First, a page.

© 2024 Ideastream Public Media

1375 Euclid Avenue, Cleveland, Ohio 44115
(216) 916-6100 | (877) 399-3307

WKSU is a public media service licensed to Kent State University and operated by Ideastream Public Media.
Play Live Radio
Next Up:
0:00 0:00
Available On Air Stations

Cyril Pahinui, Crown Prince Of Hawaiian Slack-Key Guitar, Dies At 68

Cyril Pahinui, photographed before the start of a live concert featuring musicians who contributed to the film <em>The Descendants</em> on April 14, 2012 in Honolulu.
Marco Garcia
WireImage/Getty Images
Cyril Pahinui, photographed before the start of a live concert featuring musicians who contributed to the film The Descendants on April 14, 2012 in Honolulu.

There's no music in the world quite like Hawaii's slack-key guitar. This unlikely marriage of the Spanish guitar with and Polynesia's rippling rhythms gets its name from the islanders' habit of loosening — "slackening" — the guitar strings to fit the player's voice, leading to a gentler, plumper sound and tunings unlike anywhere else in the world. The effect can often be pleasurably relaxing, or ineffably sad. Cyril Pahinui, a Grammy-nominated master of the form, succumbed this past Saturday to respiratory and kidney failure in Honolulu, aged 68. Pahinui had been hospitalized since Feb., 2016, over complications his widow, Chelle Pahinui, tells NPR were related to exposure to Agent Orange during his time serving in Vietnam.

A burly man with a bushy goatee and a big smile, Cyril was a charismatic performer on stage. His large hands enabled him to play bass lines with his right thumb, melodies with his index and middle fingers and harmonies with his ring and little fingers. He had a knack for making even difficult passages seem relaxed, with a smooth baritone voice that was the perfect foil for his altered-chord arpeggios. And as he repeated the traditional tunes, he would displace some notes and add grace notes, so that each pass at the theme was slightly different from what had come before in the song — and from what he'd done in earlier concerts.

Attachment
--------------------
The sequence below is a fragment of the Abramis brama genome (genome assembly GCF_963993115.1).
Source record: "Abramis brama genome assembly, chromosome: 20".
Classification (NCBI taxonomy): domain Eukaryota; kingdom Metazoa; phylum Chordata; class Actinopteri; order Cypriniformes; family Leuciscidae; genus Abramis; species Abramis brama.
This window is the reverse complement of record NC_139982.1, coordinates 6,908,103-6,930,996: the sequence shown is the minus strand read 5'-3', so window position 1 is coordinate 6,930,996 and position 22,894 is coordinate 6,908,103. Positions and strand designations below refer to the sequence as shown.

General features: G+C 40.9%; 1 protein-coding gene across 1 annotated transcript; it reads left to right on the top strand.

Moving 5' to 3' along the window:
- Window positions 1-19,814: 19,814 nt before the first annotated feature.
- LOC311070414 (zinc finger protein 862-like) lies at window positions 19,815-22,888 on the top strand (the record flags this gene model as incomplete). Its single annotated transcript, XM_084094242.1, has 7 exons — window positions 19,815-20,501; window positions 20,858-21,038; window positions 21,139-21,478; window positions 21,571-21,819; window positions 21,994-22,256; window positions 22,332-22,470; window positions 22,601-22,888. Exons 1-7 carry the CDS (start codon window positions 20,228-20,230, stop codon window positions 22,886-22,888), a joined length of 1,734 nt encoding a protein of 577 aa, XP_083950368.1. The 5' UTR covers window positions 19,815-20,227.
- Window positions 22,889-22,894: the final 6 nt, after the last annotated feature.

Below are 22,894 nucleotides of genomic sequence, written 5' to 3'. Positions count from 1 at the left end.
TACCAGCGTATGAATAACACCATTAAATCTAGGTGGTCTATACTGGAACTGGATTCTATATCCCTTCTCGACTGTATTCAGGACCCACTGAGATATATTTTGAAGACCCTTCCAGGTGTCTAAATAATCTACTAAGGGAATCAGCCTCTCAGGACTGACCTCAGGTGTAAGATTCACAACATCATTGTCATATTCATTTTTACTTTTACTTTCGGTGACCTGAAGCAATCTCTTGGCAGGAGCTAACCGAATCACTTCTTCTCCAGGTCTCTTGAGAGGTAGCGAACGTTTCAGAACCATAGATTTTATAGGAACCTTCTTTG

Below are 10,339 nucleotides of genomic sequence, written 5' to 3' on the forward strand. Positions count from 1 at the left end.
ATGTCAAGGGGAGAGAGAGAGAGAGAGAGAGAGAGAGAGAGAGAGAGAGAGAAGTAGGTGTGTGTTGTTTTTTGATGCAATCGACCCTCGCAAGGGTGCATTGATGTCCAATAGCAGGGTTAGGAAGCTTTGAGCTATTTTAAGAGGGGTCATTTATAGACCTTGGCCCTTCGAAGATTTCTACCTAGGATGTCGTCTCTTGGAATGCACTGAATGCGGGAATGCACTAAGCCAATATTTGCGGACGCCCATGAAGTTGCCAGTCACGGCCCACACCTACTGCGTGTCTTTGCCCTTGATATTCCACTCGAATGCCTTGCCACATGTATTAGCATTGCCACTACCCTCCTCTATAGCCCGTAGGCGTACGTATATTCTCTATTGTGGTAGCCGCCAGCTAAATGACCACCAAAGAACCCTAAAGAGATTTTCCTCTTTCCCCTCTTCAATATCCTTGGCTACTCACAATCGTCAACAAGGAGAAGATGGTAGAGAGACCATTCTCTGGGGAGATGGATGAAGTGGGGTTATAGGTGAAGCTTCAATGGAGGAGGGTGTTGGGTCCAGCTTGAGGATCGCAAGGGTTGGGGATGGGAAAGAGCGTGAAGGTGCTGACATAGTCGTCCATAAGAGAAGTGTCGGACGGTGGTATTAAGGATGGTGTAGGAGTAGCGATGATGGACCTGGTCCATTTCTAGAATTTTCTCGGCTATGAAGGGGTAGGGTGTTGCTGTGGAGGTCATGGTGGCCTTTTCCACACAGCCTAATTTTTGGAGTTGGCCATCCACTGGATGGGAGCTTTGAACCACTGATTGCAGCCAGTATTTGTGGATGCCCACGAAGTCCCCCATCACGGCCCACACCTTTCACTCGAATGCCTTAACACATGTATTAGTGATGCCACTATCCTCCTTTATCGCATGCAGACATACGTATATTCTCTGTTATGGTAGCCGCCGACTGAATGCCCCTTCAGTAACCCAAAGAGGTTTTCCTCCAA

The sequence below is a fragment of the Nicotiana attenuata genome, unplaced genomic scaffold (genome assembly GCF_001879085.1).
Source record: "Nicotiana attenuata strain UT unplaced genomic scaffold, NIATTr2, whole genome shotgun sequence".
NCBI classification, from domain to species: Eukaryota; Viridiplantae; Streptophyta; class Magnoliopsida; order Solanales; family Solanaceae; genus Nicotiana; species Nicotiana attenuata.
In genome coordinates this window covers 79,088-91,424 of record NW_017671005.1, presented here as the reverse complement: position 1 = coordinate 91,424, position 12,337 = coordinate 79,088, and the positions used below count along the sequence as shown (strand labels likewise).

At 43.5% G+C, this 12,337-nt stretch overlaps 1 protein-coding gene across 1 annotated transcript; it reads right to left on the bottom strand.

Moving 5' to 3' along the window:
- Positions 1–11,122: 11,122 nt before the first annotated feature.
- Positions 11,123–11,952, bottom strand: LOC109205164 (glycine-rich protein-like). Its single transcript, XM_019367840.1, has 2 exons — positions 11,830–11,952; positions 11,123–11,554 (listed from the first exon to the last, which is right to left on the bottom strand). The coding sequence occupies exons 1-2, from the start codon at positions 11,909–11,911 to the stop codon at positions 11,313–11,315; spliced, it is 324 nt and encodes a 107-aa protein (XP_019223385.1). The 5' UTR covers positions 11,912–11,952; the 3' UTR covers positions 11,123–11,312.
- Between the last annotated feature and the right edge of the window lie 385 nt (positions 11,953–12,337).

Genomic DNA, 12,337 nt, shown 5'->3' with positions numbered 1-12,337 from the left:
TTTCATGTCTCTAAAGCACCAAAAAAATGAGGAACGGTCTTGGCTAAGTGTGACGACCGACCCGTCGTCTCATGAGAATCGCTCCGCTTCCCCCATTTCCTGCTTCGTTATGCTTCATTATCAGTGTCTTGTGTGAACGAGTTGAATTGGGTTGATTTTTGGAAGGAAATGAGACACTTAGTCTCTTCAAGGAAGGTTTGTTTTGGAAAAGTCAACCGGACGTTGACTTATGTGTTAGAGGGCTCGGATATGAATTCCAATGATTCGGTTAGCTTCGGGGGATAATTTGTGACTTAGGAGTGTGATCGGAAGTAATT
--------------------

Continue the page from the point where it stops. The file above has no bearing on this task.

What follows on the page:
"It's improvisational music," Chelle says. "Just as a hula dancer can do the hand motion for a wave in a hundred different ways, so can a guitarist play a phrase a hundred different ways. Cyril never did a song the same way twice. He always created the music with the emotion he was feeling at the moment. If he was happy, he could play it quick and lively, but if he was feeling down, he could slow it down and pull at your heartstrings."

Cyril's father grew up in a public housing project in Honolulu, teaching himself to play the guitar so well that he became a star on the Waikiki Beach tourist strip, playing a Hawaiianized version of mainland swing music. With that money, he built a home on the opposite side of Oahu Island, in the rural village of Waimanalo, at the foot of the Ko'olau Mountains. It was there that Cyril and his brothers grew up. Gabby would return most weekends from his Waikiki gigs and host outdoor parties — known as a kani ka pila — where he could indulge his first love: slack-key guitar. These gigs would later inspire Cyril to begin the Gabby Pahinui Waimanalo Kanikapila festival, modeled after those early childhood sessions.

The Hawaiian Renaissance of the 1970s revived not only the islands' traditional music but also the Hawaiian language and dance. If Gabby Pahinui was the king of that movement, Cyril Pahinui was its crown prince. After their father died in 1980, Cyril and his brothers Bla and Martin carried on the family mission.

"Cyril told me that when the parents started the drinking beer," Chelle says, "they'd shoo the children away. But Cyril remembers at age seven sneaking back to look through the fence at Gabby, Sonny Chillingsworth and Atta Isaacs. When he heard these guitarists play, something spoke to Cyril's heart, and he decided right then and there that he wanted to play this music. Before long, whenever he rode in his daddy's car, Cyril would try to tune the guitar until his father said it was right. At age seven, he did his first gig with his father, and his first recording at 15."